Research Sponsored by
The link between cannabis consumption and the “munchies” is a pop culture touchstone, now confirmed by sensory science. A recent study by Monell Chemical Senses Center and Kyushu University (Japan) has revealed that endocannabinoids (substances similar to THC, the active ingredient in marijuana) act directly on taste receptors on the tongue to enhance sweet taste. The study involved a series of experiments in mice to determine the behavioral, neural and cellular responses to sweet taste stimuli before and after the administration of endocannabinoids. Findings revealed that in every case, sweet taste responses were enhanced by endocannabinoids; also, the effect was specific for sweet taste, as endocannibinoids had no effect on responses to sour, salty, bitter or umami taste stimuli. The studies further indicated that the CB1 receptor and the T1R3 sweet taste receptor are present in the same taste cells.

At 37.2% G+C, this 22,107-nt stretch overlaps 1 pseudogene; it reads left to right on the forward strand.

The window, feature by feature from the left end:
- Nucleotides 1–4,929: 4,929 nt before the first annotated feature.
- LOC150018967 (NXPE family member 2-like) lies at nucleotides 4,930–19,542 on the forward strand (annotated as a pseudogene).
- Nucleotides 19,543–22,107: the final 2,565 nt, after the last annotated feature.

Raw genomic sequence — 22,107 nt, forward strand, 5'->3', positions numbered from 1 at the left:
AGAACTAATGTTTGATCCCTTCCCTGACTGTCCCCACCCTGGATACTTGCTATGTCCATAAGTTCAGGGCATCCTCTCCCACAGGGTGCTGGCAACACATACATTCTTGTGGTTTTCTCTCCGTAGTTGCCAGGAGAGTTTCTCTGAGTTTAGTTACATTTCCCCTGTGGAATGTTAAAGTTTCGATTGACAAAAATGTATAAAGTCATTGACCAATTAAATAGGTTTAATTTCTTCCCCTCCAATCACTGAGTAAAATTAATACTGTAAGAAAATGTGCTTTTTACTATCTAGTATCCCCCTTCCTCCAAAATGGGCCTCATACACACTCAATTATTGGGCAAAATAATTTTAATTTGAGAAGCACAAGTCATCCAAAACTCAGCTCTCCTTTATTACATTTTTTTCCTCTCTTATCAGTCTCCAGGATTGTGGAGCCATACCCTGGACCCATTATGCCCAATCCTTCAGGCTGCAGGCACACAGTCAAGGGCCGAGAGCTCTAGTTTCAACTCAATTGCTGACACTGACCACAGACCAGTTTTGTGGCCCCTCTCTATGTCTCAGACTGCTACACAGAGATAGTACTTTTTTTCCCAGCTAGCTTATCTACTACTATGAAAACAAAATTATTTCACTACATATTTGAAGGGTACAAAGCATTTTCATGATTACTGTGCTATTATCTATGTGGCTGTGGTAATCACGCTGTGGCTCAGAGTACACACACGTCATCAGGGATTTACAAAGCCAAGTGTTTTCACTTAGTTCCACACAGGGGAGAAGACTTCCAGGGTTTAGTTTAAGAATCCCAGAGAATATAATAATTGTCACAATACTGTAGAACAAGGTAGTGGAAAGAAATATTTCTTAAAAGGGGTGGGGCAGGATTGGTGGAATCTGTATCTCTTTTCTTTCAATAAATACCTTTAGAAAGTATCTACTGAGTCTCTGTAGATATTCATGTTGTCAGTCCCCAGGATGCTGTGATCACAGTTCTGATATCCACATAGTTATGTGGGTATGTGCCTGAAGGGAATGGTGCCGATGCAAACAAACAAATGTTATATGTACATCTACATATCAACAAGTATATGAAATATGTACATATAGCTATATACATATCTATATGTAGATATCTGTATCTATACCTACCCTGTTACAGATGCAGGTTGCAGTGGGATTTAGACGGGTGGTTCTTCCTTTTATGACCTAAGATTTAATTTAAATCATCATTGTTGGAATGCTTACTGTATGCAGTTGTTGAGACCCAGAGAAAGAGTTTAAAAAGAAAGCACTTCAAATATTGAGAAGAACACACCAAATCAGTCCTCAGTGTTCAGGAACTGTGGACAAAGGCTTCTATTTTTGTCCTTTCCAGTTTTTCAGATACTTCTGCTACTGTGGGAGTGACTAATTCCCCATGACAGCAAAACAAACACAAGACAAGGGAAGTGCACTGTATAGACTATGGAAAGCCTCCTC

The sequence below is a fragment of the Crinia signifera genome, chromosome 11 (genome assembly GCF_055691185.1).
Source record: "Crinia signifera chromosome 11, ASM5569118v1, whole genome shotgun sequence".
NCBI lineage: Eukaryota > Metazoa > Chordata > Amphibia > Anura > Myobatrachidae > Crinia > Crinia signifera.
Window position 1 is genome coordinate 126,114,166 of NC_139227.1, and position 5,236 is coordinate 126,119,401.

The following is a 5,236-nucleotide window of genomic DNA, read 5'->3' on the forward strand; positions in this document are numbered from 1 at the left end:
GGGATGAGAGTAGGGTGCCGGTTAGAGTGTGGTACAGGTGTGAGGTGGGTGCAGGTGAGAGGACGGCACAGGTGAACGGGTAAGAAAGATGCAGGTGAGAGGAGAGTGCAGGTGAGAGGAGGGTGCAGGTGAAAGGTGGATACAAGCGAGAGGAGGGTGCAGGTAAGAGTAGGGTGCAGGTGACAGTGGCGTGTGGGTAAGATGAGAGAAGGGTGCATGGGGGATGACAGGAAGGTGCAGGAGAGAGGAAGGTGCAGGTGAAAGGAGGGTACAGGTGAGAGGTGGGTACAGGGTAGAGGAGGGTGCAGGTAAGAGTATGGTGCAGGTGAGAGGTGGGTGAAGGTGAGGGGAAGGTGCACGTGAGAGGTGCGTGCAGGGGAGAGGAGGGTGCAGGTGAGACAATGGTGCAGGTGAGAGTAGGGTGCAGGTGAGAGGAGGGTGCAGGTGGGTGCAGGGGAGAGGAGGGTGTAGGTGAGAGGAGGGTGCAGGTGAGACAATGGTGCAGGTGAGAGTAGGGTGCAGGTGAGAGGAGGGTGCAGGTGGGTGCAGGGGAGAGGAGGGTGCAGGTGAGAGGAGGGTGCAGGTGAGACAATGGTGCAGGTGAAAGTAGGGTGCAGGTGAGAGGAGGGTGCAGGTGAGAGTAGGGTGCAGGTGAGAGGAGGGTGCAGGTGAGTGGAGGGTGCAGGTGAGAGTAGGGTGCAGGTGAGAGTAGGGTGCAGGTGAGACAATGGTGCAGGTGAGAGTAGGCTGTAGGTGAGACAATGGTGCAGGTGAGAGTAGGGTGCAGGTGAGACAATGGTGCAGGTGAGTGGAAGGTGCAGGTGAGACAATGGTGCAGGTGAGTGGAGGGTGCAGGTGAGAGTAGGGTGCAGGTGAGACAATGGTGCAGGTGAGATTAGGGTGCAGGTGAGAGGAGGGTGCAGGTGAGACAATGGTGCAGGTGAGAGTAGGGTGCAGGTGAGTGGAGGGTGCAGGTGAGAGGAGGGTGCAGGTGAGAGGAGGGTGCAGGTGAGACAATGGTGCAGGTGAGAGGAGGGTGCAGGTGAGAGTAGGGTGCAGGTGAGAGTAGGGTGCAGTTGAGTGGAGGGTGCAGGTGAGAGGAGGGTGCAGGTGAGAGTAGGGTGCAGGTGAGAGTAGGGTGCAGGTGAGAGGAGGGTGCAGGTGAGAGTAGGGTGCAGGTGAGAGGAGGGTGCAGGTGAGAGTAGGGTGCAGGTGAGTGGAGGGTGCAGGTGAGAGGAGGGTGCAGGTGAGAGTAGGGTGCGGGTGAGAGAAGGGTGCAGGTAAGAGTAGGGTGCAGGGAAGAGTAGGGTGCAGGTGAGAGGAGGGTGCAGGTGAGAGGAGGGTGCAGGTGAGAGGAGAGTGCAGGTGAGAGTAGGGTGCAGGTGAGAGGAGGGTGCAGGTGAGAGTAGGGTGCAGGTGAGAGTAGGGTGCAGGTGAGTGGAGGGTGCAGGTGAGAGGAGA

According to Yuzo Ninomiya, study senior author and a professor at Kyushu University, endocannabinoids “act in the brain to increase appetite and modulate taste receptors on the tongue to increase the response to sweets.” Of the findings, Robert Margolskee, a molecular biologist at Monell, said, “Our taste cells may be more involved in regulating our appetites than we had previously known. Better understanding of the driving forces for eating and overeating could lead to interventions to stem the burgeoning rise in obesity and related diseases.”